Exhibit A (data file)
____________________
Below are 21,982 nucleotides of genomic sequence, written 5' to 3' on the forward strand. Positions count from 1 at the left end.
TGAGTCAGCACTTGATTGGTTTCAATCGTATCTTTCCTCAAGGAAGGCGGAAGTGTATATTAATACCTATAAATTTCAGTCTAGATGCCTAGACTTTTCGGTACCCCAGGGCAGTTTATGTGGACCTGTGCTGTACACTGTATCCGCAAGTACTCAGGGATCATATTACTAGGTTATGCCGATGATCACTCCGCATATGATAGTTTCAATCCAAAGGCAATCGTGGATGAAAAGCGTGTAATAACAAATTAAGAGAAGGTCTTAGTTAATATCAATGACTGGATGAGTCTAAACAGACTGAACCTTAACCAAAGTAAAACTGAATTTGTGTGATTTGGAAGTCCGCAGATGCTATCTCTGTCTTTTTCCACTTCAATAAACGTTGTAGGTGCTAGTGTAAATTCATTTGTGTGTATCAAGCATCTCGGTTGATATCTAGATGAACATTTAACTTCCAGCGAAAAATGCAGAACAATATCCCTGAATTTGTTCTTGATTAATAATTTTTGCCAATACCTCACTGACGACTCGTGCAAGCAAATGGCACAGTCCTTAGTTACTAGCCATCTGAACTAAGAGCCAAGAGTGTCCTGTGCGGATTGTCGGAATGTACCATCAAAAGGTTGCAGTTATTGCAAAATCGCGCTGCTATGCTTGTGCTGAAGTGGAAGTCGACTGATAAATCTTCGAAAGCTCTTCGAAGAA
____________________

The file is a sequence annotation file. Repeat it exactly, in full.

Below are 21,982 nucleotides of genomic sequence, written 5' to 3' on the forward strand. Positions count from 1 at the left end.
TGAGTCAGCACTTGATTGGTTTCAATCGTATCTTTCCTCAAGGAAGGCGGAAGTGTATATTAATACCTATAAATTTCAGTCTAGATGCCTAGACTTTTCGGTACCCCAGGGCAGTTTATGTGGACCTGTGCTGTACACTGTATCCGCAAGTACTCAGGGATCATATTACTAGGTTATGCCGATGATCACTCCGCATATGATAGTTTCAATCCAAAGGCAATCGTGGATGAAAAGCGTGTAATAACAAATTAAGAGAAGGTCTTAGTTAATATCAATGACTGGATGAGTCTAAACAGACTGAACCTTAACCAAAGTAAAACTGAATTTGTGTGATTTGGAAGTCCGCAGATGCTATCTCTGTCTTTTTCCACTTCAATAAACGTTGTAGGTGCTAGTGTAAATTCATTTGTGTGTATCAAGCATCTCGGTTGATATCTAGATGAACATTTAACTTCCAGCGAAAAATGCAGAACAATATCCCTGAATTTGTTCTTGATTAATAATTTTTGCCAATACCTCACTGACGACTCGTGCAAGCAAATGGCACAGTCCTTAGTTACTAGCCATCTGAACTAAGAGCCAAGAGTGTCCTGTGCGGATTGTCGGAATGTACCATCAAAAGGTTGCAGTTATTGCAAAATCGCGCTGCTATGCTTGTGCTGAAGTGGAAGTCGACTGATAAATCTTCGAAAGCTCTTCGAAGAA